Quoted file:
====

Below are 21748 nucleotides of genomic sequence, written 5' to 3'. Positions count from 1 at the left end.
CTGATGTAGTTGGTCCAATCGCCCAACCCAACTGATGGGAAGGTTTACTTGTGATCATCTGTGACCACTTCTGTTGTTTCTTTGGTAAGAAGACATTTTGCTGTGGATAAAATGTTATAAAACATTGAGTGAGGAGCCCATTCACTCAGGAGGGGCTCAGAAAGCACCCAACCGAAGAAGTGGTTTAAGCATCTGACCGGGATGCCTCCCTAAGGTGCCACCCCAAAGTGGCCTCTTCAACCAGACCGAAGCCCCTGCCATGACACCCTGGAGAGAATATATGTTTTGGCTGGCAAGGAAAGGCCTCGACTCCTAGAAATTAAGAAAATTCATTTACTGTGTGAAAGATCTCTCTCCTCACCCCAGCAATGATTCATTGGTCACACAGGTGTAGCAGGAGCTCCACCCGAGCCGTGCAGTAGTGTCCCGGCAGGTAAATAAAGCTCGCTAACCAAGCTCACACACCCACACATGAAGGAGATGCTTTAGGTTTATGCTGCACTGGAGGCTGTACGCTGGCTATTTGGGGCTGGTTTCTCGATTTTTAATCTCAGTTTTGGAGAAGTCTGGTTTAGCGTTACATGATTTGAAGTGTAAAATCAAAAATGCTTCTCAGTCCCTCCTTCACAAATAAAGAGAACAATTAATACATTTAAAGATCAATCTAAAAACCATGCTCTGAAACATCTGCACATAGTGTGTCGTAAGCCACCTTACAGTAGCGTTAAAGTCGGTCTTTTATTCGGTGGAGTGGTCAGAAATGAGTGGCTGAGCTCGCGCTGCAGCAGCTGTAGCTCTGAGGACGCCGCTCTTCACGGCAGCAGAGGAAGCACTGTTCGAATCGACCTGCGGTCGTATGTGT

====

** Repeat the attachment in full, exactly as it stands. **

Below are 21748 nucleotides of genomic sequence, written 5' to 3'. Positions count from 1 at the left end.
CTGATGTAGTTGGTCCAATCGCCCAACCCAACTGATGGGAAGGTTTACTTGTGATCATCTGTGACCACTTCTGTTGTTTCTTTGGTAAGAAGACATTTTGCTGTGGATAAAATGTTATAAAACATTGAGTGAGGAGCCCATTCACTCAGGAGGGGCTCAGAAAGCACCCAACCGAAGAAGTGGTTTAAGCATCTGACCGGGATGCCTCCCTAAGGTGCCACCCCAAAGTGGCCTCTTCAACCAGACCGAAGCCCCTGCCATGACACCCTGGAGAGAATATATGTTTTGGCTGGCAAGGAAAGGCCTCGACTCCTAGAAATTAAGAAAATTCATTTACTGTGTGAAAGATCTCTCTCCTCACCCCAGCAATGATTCATTGGTCACACAGGTGTAGCAGGAGCTCCACCCGAGCCGTGCAGTAGTGTCCCGGCAGGTAAATAAAGCTCGCTAACCAAGCTCACACACCCACACATGAAGGAGATGCTTTAGGTTTATGCTGCACTGGAGGCTGTACGCTGGCTATTTGGGGCTGGTTTCTCGATTTTTAATCTCAGTTTTGGAGAAGTCTGGTTTAGCGTTACATGATTTGAAGTGTAAAATCAAAAATGCTTCTCAGTCCCTCCTTCACAAATAAAGAGAACAATTAATACATTTAAAGATCAATCTAAAAACCATGCTCTGAAACATCTGCACATAGTGTGTCGTAAGCCACCTTACAGTAGCGTTAAAGTCGGTCTTTTATTCGGTGGAGTGGTCAGAAATGAGTGGCTGAGCTCGCGCTGCAGCAGCTGTAGCTCTGAGGACGCCGCTCTTCACGGCAGCAGAGGAAGCACTGTTCGAATCGACCTGCGGTCGTATGTGT